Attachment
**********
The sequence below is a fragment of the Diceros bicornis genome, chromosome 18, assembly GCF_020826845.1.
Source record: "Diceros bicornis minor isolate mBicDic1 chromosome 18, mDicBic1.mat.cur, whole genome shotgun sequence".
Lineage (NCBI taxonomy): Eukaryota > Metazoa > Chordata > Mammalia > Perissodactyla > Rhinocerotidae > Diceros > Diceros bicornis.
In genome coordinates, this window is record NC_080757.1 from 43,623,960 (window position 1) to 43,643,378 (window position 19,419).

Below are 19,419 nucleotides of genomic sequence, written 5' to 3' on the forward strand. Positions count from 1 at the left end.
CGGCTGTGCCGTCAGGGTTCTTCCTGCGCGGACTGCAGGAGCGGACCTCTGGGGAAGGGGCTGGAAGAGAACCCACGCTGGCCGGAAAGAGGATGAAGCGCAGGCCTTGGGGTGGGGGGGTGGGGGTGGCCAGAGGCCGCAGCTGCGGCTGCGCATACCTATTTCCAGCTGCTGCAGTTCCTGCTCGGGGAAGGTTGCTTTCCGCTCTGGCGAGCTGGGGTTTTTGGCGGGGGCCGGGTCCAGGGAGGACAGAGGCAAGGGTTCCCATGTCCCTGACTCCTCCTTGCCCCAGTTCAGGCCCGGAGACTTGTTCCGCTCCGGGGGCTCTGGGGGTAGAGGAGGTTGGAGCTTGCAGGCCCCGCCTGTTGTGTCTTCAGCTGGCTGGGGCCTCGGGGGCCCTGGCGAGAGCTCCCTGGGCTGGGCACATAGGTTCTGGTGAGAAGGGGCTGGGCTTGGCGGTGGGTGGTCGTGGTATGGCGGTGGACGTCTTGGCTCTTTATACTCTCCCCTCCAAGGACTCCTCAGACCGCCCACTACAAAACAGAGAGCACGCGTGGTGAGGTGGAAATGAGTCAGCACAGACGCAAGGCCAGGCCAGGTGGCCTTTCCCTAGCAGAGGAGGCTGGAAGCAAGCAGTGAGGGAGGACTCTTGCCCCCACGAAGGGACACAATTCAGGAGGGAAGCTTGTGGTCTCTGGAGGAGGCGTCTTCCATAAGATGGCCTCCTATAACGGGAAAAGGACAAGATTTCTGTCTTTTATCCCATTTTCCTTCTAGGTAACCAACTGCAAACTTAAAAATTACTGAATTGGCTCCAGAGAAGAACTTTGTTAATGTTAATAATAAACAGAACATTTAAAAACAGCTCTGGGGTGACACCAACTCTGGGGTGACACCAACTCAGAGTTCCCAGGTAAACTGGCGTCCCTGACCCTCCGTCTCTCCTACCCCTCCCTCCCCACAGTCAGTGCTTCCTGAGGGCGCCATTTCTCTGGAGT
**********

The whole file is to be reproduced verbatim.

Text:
The sequence below is a fragment of the Diceros bicornis genome, chromosome 18, assembly GCF_020826845.1.
Source record: "Diceros bicornis minor isolate mBicDic1 chromosome 18, mDicBic1.mat.cur, whole genome shotgun sequence".
Lineage (NCBI taxonomy): Eukaryota > Metazoa > Chordata > Mammalia > Perissodactyla > Rhinocerotidae > Diceros > Diceros bicornis.
In genome coordinates, this window is record NC_080757.1 from 43,623,960 (window position 1) to 43,643,378 (window position 19,419).

Below are 19,419 nucleotides of genomic sequence, written 5' to 3' on the forward strand. Positions count from 1 at the left end.
CGGCTGTGCCGTCAGGGTTCTTCCTGCGCGGACTGCAGGAGCGGACCTCTGGGGAAGGGGCTGGAAGAGAACCCACGCTGGCCGGAAAGAGGATGAAGCGCAGGCCTTGGGGTGGGGGGGTGGGGGTGGCCAGAGGCCGCAGCTGCGGCTGCGCATACCTATTTCCAGCTGCTGCAGTTCCTGCTCGGGGAAGGTTGCTTTCCGCTCTGGCGAGCTGGGGTTTTTGGCGGGGGCCGGGTCCAGGGAGGACAGAGGCAAGGGTTCCCATGTCCCTGACTCCTCCTTGCCCCAGTTCAGGCCCGGAGACTTGTTCCGCTCCGGGGGCTCTGGGGGTAGAGGAGGTTGGAGCTTGCAGGCCCCGCCTGTTGTGTCTTCAGCTGGCTGGGGCCTCGGGGGCCCTGGCGAGAGCTCCCTGGGCTGGGCACATAGGTTCTGGTGAGAAGGGGCTGGGCTTGGCGGTGGGTGGTCGTGGTATGGCGGTGGACGTCTTGGCTCTTTATACTCTCCCCTCCAAGGACTCCTCAGACCGCCCACTACAAAACAGAGAGCACGCGTGGTGAGGTGGAAATGAGTCAGCACAGACGCAAGGCCAGGCCAGGTGGCCTTTCCCTAGCAGAGGAGGCTGGAAGCAAGCAGTGAGGGAGGACTCTTGCCCCCACGAAGGGACACAATTCAGGAGGGAAGCTTGTGGTCTCTGGAGGAGGCGTCTTCCATAAGATGGCCTCCTATAACGGGAAAAGGACAAGATTTCTGTCTTTTATCCCATTTTCCTTCTAGGTAACCAACTGCAAACTTAAAAATTACTGAATTGGCTCCAGAGAAGAACTTTGTTAATGTTAATAATAAACAGAACATTTAAAAACAGCTCTGGGGTGACACCAACTCTGGGGTGACACCAACTCAGAGTTCCCAGGTAAACTGGCGTCCCTGACCCTCCGTCTCTCCTACCCCTCCCTCCCCACAGTCAGTGCTTCCTGAGGGCGCCATTTCTCTGGAGT